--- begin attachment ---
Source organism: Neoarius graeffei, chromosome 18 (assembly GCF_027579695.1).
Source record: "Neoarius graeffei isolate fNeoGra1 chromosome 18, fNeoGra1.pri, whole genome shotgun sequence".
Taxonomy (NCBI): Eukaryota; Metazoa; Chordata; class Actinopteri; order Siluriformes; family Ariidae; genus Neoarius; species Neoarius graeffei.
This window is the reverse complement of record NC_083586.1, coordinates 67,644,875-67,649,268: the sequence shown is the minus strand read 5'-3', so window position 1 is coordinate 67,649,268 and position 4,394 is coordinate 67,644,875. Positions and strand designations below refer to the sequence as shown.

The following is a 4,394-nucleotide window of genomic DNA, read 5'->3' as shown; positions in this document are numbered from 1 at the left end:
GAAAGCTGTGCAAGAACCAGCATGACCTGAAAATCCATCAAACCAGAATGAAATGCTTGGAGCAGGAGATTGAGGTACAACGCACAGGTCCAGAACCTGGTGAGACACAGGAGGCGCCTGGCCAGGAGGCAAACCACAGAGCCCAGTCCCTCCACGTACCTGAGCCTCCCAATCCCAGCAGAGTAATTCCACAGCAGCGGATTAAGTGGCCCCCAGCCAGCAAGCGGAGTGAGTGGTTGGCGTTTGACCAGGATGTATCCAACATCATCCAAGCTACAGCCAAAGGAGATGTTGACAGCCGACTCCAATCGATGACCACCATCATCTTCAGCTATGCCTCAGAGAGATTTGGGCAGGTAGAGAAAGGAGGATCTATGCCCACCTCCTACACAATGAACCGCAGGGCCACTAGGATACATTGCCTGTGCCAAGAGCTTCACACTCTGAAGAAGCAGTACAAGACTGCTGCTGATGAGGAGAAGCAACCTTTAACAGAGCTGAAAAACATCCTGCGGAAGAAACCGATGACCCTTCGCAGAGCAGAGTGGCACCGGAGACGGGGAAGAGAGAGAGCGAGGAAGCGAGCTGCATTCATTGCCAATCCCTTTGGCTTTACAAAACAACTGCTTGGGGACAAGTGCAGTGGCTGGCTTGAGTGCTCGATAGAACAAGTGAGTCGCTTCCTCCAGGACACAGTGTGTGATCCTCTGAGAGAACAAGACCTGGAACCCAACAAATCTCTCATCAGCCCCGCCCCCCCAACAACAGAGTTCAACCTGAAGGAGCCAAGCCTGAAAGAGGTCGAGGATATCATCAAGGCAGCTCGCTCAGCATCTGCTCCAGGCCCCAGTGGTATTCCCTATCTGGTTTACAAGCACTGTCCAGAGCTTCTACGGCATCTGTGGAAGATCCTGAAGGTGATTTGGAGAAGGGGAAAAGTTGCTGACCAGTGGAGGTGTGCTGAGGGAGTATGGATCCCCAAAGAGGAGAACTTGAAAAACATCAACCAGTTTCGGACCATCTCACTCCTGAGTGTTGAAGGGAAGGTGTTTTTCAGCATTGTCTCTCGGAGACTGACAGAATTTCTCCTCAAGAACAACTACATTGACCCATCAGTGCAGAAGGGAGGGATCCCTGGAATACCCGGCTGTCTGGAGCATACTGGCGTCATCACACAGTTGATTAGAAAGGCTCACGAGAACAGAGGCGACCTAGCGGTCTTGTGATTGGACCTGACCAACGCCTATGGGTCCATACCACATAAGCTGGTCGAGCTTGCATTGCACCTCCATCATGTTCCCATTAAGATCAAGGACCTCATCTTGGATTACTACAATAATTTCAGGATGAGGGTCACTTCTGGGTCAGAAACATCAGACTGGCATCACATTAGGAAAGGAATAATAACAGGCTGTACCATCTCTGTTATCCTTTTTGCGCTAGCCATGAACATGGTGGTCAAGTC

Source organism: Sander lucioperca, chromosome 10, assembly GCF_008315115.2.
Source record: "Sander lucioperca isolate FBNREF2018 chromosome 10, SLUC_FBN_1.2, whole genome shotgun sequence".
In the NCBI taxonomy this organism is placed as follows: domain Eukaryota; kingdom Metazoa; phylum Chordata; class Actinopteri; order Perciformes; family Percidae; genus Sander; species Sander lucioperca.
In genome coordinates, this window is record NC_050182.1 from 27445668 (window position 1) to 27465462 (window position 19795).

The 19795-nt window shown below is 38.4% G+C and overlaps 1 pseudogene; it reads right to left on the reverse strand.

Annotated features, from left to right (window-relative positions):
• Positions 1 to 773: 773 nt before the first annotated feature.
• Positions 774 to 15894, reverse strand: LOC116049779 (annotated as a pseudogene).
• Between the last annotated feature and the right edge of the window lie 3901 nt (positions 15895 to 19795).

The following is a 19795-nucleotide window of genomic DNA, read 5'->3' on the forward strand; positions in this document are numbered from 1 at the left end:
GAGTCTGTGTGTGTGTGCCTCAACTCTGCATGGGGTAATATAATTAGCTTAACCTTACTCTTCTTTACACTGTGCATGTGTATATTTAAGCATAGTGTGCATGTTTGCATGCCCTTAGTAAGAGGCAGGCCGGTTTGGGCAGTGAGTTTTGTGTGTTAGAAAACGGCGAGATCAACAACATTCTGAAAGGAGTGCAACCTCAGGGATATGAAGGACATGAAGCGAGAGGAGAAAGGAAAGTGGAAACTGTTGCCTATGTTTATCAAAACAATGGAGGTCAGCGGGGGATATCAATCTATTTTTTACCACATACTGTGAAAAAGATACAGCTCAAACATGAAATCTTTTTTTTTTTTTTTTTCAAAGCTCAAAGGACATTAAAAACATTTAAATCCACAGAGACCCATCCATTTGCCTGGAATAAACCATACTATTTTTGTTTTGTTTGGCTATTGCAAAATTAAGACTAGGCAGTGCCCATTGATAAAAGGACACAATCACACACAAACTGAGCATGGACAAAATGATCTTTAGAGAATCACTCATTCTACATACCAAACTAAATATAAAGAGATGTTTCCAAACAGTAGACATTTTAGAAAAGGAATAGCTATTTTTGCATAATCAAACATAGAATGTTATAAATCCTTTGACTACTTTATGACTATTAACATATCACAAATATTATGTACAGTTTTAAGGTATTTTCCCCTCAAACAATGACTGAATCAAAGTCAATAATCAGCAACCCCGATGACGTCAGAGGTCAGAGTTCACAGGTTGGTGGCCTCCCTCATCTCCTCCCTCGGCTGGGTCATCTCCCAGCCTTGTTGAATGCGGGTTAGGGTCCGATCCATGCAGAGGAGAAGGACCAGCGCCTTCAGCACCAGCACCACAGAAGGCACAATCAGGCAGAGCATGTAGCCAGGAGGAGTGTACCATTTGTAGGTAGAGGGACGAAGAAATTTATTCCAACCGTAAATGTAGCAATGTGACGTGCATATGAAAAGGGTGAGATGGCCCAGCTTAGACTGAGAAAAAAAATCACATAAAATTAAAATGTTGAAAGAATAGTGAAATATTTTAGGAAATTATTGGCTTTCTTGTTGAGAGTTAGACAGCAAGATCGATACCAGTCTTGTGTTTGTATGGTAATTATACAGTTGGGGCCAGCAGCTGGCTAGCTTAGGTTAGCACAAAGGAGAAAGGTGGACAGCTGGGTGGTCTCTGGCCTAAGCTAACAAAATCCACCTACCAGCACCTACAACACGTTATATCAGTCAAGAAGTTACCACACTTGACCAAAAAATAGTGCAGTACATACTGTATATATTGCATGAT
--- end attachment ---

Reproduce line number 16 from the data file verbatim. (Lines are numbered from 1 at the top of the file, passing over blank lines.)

The following is a 19795-nucleotide window of genomic DNA, read 5'->3' on the forward strand; positions in this document are numbered from 1 at the left end: